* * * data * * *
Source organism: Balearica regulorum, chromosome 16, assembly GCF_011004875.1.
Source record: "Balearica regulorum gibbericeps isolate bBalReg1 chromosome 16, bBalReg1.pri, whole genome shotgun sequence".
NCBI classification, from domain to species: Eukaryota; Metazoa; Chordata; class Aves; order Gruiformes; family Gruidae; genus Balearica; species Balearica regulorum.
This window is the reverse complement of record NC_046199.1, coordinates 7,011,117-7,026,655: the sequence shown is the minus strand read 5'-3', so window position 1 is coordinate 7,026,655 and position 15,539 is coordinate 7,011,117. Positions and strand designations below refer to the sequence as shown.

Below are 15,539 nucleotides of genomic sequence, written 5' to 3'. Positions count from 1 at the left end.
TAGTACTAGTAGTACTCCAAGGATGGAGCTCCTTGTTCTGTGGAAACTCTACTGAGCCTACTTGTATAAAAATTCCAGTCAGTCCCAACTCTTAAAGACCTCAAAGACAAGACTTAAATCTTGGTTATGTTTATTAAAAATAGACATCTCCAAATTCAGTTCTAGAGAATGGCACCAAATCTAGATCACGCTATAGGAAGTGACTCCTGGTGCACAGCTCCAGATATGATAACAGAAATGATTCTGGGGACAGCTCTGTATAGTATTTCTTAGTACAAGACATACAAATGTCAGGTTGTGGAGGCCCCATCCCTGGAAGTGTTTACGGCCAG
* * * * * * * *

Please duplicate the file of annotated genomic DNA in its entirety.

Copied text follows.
Source organism: Balearica regulorum, chromosome 16, assembly GCF_011004875.1.
Source record: "Balearica regulorum gibbericeps isolate bBalReg1 chromosome 16, bBalReg1.pri, whole genome shotgun sequence".
NCBI classification, from domain to species: Eukaryota; Metazoa; Chordata; class Aves; order Gruiformes; family Gruidae; genus Balearica; species Balearica regulorum.
This window is the reverse complement of record NC_046199.1, coordinates 7,011,117-7,026,655: the sequence shown is the minus strand read 5'-3', so window position 1 is coordinate 7,026,655 and position 15,539 is coordinate 7,011,117. Positions and strand designations below refer to the sequence as shown.

Below are 15,539 nucleotides of genomic sequence, written 5' to 3'. Positions count from 1 at the left end.
TAGTACTAGTAGTACTCCAAGGATGGAGCTCCTTGTTCTGTGGAAACTCTACTGAGCCTACTTGTATAAAAATTCCAGTCAGTCCCAACTCTTAAAGACCTCAAAGACAAGACTTAAATCTTGGTTATGTTTATTAAAAATAGACATCTCCAAATTCAGTTCTAGAGAATGGCACCAAATCTAGATCACGCTATAGGAAGTGACTCCTGGTGCACAGCTCCAGATATGATAACAGAAATGATTCTGGGGACAGCTCTGTATAGTATTTCTTAGTACAAGACATACAAATGTCAGGTTGTGGAGGCCCCATCCCTGGAAGTGTTTACGGCCAG